I would also like to thank Rania Elias for being with us, from Palestine, reading the poem “Think of Others”, by the Palestinian poet and activist, Mahmoud Darwish.
Rania is the director of Yabous Cultural Centre and the Jerusalem Festival. She is one of several dear colleagues and friends in Palestine, who all throughout the region are deeply affected by the unspeakable events that have unfolded over the last weeks.
As a mother, as a fellow human being, and as a festival director, it is impossible not to be outraged and terribly saddened by the abuses against the civilian population and the massive loss of civilian life that is happening in the Gaza Strip right now.
In the early morning of October 7th, I was horrified by the attacks in Israel and the brutal massacre at the Nova music festival. But the scale of retaliation from the Israeli government is completely unacceptable. I am shocked by the ongoing brutality against civilians in Gaza, I am shocked by the carte blanche the Israeli army has to kill, bomb and destroy. It is dreadful that the world is almost paralyzed in confrontation with this brutality.
This violation of humanity must stop.
In the weeks leading up to the festival, we have tried to help friends and colleagues. Since the beginning of Oslo World, the Middle East has been central to the festival. We have invited countless artists and activists to Oslo from the region. We have traveled there, created strong and lasting bonds. In 2012, we helped to start the festival Beirut & Beyond International Music Festival, this year we celebrate 10 years together and it is an honor for me to have the Beirut team present in the hall tonight.
We are all frightened at the prospect of war on a larger scale in the region.
Oslo World joins organizations, colleagues and citizens around the world in calling for a ceasefire, more humanitarian help, and a final end to the occupation of Palestine. As many have pointed out, including several voices in Israel - there can be no lasting peace and safety without justice and freedom for the Palestinian people.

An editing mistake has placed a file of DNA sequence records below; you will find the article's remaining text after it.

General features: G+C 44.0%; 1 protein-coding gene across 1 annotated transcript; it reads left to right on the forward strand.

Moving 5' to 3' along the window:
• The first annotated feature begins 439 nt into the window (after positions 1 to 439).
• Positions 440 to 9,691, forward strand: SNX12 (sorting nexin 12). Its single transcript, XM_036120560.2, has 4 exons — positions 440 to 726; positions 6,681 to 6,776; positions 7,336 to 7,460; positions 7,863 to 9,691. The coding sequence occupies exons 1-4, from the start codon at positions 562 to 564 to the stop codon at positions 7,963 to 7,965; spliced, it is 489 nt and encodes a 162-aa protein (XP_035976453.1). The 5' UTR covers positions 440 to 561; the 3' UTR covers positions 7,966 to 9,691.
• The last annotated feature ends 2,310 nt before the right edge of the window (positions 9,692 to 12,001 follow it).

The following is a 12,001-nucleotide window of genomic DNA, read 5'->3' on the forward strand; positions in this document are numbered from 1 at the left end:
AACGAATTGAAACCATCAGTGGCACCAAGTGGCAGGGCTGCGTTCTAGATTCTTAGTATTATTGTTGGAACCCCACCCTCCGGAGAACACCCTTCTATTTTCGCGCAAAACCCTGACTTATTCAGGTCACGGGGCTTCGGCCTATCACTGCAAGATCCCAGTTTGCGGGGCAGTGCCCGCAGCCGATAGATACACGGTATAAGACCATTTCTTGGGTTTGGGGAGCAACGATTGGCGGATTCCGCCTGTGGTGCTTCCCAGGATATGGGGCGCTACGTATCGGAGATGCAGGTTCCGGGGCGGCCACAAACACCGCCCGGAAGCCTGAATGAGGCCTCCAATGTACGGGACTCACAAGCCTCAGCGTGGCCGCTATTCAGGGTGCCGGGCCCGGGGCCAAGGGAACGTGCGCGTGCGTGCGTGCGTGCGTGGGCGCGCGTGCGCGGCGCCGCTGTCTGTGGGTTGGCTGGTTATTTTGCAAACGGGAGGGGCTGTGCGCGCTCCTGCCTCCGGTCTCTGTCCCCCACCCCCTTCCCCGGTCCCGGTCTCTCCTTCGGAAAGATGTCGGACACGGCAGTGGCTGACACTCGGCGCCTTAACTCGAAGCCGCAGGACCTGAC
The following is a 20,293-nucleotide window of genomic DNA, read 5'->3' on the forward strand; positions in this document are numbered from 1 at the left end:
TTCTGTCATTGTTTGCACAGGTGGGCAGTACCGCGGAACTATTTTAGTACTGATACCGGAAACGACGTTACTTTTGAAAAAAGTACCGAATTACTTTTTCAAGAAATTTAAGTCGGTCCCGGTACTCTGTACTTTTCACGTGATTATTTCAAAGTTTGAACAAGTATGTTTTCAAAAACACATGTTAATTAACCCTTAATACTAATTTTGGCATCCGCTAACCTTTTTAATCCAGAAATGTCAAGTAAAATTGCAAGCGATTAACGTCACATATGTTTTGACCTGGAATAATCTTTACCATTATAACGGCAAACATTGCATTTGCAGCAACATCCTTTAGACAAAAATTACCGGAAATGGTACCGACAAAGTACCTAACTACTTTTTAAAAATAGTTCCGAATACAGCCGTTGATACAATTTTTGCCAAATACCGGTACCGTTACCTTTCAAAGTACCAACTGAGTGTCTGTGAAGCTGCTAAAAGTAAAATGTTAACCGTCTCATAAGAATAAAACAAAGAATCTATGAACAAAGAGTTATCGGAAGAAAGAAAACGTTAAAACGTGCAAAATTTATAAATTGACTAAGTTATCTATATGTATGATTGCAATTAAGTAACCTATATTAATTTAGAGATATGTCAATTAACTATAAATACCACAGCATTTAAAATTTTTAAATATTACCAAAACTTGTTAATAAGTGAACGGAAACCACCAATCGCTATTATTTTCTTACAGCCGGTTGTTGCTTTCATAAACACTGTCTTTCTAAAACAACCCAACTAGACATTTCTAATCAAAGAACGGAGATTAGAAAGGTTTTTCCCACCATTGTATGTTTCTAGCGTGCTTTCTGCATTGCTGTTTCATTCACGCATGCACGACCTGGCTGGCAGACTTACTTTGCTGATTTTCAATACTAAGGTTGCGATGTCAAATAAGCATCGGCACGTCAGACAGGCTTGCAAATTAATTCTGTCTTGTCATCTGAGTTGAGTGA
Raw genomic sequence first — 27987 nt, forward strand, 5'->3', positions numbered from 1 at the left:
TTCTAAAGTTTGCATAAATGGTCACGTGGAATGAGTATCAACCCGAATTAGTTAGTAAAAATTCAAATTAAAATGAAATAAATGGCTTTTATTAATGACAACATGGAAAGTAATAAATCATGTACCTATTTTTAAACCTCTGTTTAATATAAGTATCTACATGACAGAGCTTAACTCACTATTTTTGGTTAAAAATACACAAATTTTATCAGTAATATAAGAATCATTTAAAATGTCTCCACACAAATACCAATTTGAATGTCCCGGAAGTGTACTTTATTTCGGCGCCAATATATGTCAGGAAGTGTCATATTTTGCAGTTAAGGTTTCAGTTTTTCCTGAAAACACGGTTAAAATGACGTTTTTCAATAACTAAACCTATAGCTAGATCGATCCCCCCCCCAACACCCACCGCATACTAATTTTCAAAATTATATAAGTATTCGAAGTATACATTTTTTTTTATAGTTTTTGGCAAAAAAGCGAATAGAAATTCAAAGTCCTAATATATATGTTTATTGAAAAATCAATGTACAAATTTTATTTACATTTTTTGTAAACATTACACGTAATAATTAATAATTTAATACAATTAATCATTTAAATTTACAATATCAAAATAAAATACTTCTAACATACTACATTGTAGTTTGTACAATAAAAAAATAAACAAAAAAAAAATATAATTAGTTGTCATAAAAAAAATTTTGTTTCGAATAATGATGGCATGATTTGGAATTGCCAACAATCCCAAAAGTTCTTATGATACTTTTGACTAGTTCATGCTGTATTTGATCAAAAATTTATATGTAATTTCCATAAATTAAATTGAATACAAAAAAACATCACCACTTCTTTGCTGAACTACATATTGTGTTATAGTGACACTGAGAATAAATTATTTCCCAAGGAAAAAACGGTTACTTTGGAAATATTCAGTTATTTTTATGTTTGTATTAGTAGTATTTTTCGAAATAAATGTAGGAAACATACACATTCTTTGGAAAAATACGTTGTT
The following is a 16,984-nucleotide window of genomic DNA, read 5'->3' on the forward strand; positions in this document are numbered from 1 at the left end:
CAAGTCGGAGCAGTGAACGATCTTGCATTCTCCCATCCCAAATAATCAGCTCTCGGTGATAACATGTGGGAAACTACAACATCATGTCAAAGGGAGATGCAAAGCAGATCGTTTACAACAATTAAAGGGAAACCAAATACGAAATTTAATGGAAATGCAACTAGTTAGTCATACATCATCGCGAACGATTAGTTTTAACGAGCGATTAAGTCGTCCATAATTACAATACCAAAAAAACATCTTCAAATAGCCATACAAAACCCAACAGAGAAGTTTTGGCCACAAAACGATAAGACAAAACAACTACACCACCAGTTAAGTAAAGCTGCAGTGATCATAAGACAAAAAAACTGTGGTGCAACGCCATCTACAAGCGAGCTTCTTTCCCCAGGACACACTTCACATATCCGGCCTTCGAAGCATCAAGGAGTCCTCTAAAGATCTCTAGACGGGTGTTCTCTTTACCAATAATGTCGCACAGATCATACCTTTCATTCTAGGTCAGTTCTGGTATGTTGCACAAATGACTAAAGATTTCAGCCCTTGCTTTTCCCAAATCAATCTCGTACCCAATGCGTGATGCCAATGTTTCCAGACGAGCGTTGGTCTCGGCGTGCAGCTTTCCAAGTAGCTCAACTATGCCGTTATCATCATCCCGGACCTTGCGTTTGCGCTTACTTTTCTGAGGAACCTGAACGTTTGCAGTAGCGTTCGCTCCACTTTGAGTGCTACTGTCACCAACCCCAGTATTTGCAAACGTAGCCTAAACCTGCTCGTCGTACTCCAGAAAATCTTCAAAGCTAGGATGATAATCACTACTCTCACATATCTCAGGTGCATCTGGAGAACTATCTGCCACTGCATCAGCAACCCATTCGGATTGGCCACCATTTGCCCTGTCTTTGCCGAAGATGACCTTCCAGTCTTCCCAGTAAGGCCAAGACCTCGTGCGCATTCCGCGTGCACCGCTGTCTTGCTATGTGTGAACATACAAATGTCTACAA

As the director of a festival ready to celebrate its thirtieth anniversary, I want to make the case for the role of music and art in all of this. That it can stir people to action, bring people together and create some much needed comfort and unity in times of crisis.
These are difficult points to make at the moment - both from a professional and a personal perspective. I think we have to face the possibility that it might be fruitless, that culture sometimes might only be a distraction from the horrors. But I nevertheless want to believe that art and culture has the ability to foster solidarity, and unite people.
Oslo World began 30 years ago, based on the belief that introducing people to culture from places from all over the world might open new perspectives. There is a naive optimism in this task, but also something true.
The thirty years we have existed, the world has suffered countless setbacks - war, suppression, rising inequality and a failure to deal with some of humanity’s greatest challenges. But people have also become more open. And the range of voices being heard, has become drastically more diverse.
Oslo World started off as an outsider among the many Norwegian festivals. Throughout the years, this has changed. The cultural diversity we try to represent and strengthen to the best of our ability, is no longer viewed as a curiosity - but as something near the core of contemporary musical culture.
New generations grow up, treating pop music from African countries, Spanish speaking cultures and Asia on equal terms with the English mainstream. This tendency is real, and it is growing.
Tonight, we are graced with the presence of some of the greatest Sami musicians and artists working in Norway today. Many of them are raising their voices, calling for justice for indigenous groups. This year, The Commission to Investigate the Norwegianisation Policy and Injustice against the Sámi and Kvens/Norwegian Finns published their report, laying bare the great injustices faced by many of our fellow citizens.
The struggle continues, as evidenced by the ongoing conflict surrounding the wind power plants at Fosen. Hopefully, the majority population will be able to listen, reflect and set things right. I think the work of musicians, authors, dancers, choreographers, visual artists from Sami and other indigenous backgrounds have played a substantial part in bridging the divides.
This night is a celebration of that work - but also a reminder of all the work that remains to be done. I hope this week, where Oslo’s best cultural venues are filled with artists, activists and audience members of every stripe and colour, and from all corners of the world, can work in a similar fashion: Not as a distraction, but as a way of gathering focus, strength and solidarity, together, in dark times.